Doctor Who: "Nu Who" controversial opinion (discussion)*

Discussion in 'Visual Arts' started by Captain Leo, Dec 28, 2017.

  1. Captain Leo

    Captain Leo Well-Known Member Thread Starter

    Location:
    Queens, New York
    No, it's not about our lovely new Lady Doctor - I haven't seen her yet.

    But rewatching some Classic Who - particularly Hartnell, Pertwee, and Baker, I noticed a gigantic difference between Classic and Nu:

    The Doctor, and the storylines, are less...for lack of a better word...goofy? In Classic Who.

    Hartnell is basically like a weird mix of Yoda and Dumbledore but not in a goofy way. Like Yoda, he uses the appearance of great age to fool and outwit those who underestimate him and has wit and cleverness in spades. He's like a wizard both in his persona and in how he's portrayed.

    Pertwee is a military man, a man of action, but also of diplomacy. A man who has a hidden softness beneath his stern no-nonsense exterior. He cares, but doesn't show it.

    Tom Baker is eccentric, quirky but ultimately, when it comes down to it, serious as hell. You don't want to mess with Baker. He seems like this bohemian but he'll be your worst enemy.

    The stories are all treated with utmost seriousness but not to the point of self-indulgence.

    While NuWho has better effects and such, I just feel the Doctor has become sort of a meme. He's treated at times in a goofy way, particularly in Tennant's run. I feel like Smith is an attempt to emulate Hartnell and Baker that kind of falls flat. The storylines have this very odd, very silly goofyness to them (think of the Slitheen or Cassandra). So many plots are wrapped up in a happy way or just played for laughs. Like the whole Shakespeare episode, having Shakespeare flirt with Martha??

    Or even like...Returning to so many old villains so often. Yes, Classic Who returned to the Daleks several times but they were always trying to invent new monsters. NuWho seems to just kill off the Daleks, kill off the Cybermen, kill off the Master...only for them to come back! Outside of the Weeping Angels and Silence there's no real new inventive, iconic baddies.

    There's nothing as ambitious or adventurous as say, The Web Planet or the Daemons.

    Also, outside of Donna, every companion has to be the Doctor's love interest? I mean, has a crush on him? You didn't see Sarah Jane Smith crushing on Jon Pertwee. The Doctor treated Vicki like his grandchild, which for him, she was very much a stand-in for. Classic Who's relationships between the Doctor and his assistants were that of true, complementary companions. Not lovesick fan girls with this handsome young Doctor. There's this odd power dynamic where The Doctor lords over his female companions because they're in love with him, or worst of all, he gets in the way of their real relationships (Ponds, anyone? Making Mickey the third wheel?) which makes him seem almost malicious and predatory.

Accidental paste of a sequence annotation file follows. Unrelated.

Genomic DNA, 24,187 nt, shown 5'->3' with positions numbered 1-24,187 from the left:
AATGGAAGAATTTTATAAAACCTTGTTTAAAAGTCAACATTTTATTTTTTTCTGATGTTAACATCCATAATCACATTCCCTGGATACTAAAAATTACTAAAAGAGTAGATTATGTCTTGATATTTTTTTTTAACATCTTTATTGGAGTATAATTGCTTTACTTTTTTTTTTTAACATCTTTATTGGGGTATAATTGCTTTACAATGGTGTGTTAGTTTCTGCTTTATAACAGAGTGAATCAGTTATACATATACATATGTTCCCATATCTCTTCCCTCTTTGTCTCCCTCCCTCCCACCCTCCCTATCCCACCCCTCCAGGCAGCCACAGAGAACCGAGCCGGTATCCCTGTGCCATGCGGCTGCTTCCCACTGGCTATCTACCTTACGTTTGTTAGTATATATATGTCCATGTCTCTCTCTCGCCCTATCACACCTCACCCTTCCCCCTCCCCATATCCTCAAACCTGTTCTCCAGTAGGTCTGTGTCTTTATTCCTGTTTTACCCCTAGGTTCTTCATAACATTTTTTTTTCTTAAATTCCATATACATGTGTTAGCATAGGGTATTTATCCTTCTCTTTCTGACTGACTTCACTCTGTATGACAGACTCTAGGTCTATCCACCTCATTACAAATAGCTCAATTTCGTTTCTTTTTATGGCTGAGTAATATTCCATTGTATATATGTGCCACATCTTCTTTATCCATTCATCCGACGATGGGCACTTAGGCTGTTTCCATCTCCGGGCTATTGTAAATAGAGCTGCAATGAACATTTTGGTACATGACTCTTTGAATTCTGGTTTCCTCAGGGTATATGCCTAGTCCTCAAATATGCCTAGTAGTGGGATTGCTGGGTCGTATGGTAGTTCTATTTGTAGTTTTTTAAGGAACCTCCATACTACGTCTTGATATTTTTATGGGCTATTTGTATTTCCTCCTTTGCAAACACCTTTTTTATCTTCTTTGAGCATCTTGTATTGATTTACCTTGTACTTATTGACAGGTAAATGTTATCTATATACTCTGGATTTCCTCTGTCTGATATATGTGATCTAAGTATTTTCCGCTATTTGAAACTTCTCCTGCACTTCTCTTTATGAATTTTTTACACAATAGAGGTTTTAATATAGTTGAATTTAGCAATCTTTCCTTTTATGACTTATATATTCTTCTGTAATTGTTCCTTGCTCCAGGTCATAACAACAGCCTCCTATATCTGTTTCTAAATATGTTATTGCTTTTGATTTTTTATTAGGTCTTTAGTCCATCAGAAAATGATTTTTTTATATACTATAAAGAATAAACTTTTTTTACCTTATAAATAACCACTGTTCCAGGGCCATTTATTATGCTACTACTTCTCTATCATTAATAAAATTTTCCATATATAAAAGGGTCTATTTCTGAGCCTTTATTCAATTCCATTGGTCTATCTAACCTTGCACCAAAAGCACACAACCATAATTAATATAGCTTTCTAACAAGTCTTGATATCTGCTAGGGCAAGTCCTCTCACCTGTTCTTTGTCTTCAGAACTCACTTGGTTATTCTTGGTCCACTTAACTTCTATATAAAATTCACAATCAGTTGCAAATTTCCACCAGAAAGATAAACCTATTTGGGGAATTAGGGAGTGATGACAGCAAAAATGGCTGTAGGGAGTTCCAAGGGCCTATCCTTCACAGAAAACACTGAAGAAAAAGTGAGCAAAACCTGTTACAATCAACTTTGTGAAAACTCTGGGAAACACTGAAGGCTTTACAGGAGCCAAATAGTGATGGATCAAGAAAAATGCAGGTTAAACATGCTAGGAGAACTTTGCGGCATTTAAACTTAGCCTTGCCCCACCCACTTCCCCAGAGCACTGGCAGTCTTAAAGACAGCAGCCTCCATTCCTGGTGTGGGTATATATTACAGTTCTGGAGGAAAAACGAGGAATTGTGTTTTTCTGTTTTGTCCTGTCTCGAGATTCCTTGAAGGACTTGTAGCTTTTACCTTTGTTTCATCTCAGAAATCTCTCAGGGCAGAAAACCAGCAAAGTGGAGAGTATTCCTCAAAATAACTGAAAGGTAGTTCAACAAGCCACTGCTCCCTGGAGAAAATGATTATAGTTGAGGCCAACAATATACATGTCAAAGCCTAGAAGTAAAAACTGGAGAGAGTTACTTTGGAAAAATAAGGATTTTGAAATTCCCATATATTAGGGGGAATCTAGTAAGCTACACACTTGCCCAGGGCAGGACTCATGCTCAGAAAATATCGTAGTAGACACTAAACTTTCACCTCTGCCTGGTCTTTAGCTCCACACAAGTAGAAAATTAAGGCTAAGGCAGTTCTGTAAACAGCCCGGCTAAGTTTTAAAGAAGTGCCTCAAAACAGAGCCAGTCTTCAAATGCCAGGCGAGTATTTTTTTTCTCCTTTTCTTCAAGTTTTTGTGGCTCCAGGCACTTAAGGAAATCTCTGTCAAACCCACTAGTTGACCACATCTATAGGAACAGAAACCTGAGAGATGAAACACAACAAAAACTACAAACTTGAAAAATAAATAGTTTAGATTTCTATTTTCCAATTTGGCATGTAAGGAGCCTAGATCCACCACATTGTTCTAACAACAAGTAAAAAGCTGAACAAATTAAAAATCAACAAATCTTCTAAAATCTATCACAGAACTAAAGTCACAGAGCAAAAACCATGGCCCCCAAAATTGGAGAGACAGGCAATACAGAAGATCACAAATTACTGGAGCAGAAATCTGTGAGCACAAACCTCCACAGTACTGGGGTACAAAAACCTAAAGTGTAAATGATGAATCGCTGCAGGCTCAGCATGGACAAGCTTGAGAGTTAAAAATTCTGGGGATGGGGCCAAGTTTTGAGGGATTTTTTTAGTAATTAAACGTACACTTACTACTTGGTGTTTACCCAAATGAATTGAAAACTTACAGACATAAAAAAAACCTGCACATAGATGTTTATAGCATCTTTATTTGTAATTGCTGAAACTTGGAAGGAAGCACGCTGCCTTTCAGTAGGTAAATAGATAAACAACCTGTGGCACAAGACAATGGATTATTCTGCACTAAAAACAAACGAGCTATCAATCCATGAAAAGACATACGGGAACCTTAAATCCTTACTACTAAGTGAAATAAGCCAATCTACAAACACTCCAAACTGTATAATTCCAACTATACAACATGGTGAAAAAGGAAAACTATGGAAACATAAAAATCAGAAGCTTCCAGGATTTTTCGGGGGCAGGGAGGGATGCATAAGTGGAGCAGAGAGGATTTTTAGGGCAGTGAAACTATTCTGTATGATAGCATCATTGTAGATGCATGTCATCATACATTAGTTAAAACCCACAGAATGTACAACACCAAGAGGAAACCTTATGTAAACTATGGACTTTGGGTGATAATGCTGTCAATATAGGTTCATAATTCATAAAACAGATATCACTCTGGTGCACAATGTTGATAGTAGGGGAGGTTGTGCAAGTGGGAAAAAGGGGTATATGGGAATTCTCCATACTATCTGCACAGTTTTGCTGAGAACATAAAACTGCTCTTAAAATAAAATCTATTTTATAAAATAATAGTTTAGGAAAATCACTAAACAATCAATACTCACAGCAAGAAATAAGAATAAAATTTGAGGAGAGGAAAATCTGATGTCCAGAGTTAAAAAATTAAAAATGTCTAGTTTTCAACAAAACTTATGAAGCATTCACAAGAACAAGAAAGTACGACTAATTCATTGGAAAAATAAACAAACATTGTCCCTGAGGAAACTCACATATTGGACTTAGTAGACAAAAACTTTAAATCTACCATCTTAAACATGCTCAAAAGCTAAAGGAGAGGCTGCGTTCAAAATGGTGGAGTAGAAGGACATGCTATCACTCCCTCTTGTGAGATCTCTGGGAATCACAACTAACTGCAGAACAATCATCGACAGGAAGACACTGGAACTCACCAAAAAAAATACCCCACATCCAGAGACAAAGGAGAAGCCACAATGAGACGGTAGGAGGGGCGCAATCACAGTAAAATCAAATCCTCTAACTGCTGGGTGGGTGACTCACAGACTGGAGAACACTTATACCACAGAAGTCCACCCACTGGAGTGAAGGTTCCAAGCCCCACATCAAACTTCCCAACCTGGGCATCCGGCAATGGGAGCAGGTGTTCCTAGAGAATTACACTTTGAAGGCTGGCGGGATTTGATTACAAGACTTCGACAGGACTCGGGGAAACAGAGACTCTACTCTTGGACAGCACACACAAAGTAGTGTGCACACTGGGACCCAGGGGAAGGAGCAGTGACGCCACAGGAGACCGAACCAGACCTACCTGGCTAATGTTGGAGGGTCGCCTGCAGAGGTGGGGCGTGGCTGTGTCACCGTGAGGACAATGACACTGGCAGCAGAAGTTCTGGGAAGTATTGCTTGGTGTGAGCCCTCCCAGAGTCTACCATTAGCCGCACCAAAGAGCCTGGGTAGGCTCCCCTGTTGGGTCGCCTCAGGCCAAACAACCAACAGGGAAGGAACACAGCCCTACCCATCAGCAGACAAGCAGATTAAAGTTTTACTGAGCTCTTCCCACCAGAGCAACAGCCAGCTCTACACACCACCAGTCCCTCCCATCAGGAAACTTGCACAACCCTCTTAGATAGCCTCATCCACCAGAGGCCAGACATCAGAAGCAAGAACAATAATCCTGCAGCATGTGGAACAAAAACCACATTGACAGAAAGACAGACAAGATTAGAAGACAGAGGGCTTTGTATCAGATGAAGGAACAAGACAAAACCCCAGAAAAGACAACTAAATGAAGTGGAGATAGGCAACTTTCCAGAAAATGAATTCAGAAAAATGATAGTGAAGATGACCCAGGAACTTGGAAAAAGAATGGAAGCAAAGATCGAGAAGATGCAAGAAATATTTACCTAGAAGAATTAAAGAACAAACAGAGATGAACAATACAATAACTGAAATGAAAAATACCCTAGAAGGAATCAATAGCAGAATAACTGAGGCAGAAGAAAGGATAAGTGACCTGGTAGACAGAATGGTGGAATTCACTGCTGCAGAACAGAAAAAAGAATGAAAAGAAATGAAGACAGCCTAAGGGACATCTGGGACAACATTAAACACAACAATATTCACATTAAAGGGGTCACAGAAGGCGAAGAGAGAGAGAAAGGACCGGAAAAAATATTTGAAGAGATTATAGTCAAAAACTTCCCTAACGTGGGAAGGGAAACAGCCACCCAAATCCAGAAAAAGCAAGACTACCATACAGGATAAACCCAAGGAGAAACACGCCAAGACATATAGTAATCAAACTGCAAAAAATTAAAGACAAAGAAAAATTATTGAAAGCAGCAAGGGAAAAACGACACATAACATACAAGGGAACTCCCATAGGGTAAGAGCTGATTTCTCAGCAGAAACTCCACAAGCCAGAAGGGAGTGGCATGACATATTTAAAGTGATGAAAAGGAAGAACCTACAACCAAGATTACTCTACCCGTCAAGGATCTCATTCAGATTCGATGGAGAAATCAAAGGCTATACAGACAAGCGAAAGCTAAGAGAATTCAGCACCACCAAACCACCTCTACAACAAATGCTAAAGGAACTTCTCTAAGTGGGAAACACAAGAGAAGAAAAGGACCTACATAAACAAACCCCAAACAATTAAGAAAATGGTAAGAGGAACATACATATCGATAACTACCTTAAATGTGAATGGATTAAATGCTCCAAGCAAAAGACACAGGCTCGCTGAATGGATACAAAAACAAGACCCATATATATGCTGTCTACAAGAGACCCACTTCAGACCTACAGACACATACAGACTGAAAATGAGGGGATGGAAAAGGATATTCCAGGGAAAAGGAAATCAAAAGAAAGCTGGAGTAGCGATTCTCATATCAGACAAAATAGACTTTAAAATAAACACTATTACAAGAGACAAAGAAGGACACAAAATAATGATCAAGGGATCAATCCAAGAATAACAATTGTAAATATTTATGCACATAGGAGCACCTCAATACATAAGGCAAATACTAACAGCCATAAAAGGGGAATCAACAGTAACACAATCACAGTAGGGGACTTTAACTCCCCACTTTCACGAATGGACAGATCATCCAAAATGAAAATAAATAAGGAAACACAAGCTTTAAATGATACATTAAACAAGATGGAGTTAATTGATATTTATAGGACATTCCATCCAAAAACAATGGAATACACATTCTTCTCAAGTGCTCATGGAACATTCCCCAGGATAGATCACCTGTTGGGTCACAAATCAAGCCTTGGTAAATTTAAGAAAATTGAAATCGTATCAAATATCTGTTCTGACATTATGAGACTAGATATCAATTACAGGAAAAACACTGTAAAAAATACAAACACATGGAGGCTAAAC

9's run feels as close to the Classic Series as ever the new one gets. If it was a reboot I could understand but from the show's POV we're picking up where the 63-89 series left off.

    I just would like to discuss these issues and see where I can be enlightened and perhaps persuaded otherwise, and also to see if I am alone in this.
     
  2. Trashman

    Trashman Forum Resident

    Location:
    Wisconsin
    You really won't get an argument from me on the majority of the points you brought up. The original series took itself more seriously, even when injecting humor into the script. The early producers, especially Barry Letts, felt that the show (and the actors) needed to take the stories seriously. If they ever started to "send-up" the program or not play their roles with sincerity, it would weaken the impact of the show. The eccentricities of the actor's performances (particularly Tom Baker) accented the program and didn't dominate it. Towards the end of the classic run, they started to stray from this approach and the viewership really suffered. They dressed up Colin Baker to look like a clown, making it difficult to take his character seriously.

    I also feel that any romantic plots between the Doctor and the companions should be avoided. By not allowing this in the original series, it made the Doctor seem more alien and distant, more mysterious. The character wasn't driven by the same motivations that drove the human companions. Besides, nobody really missed the lack of romantic plots in the original series.

    And I also agree about how the new series is often mining the program's own past, returning to many of the characters from the classic series. The new series works best when it comes up with original new ideas, not referencing it's own history to make some fans happy. When the infinity of the universe is available, why limit the show to just the same adversaries over and over?
     
  3. Deesky

    Deesky Forum Resident

    Yes, I totally agree with this. That's been the main problem with nuWho, where the Doctor's been portrayed too much as a buffoon/clown, too much trying to emulate Tom Baker without realizing that his character's sense of fun and levity didn't equate to being an idiot-clown. That's why my favorite nuWho is still Eccleston. I would prefer they went back to a more scholarly Doctor, which they could have done with Capaldi, but didn't, nor are they likely to do so with Whitaker.
     
  4. KAJ1971

    KAJ1971 Forum Resident

    Location:
    Worcester, England
    The new 2005 series is like a cover band, chucking in a few of it's own tunes. Why does everything have to keep tying into the past? The portrayal of the first Doc in the Xmas special was awful. I'm surprised they didn't shoehorn the Brig in but the WWI setting scuppered that. So let's have one of his relations. It seems this new bunch of writers have no real ideas of their own. I bailed in '87 post 'Rani' and I just bailed now. See you for Reboot #3!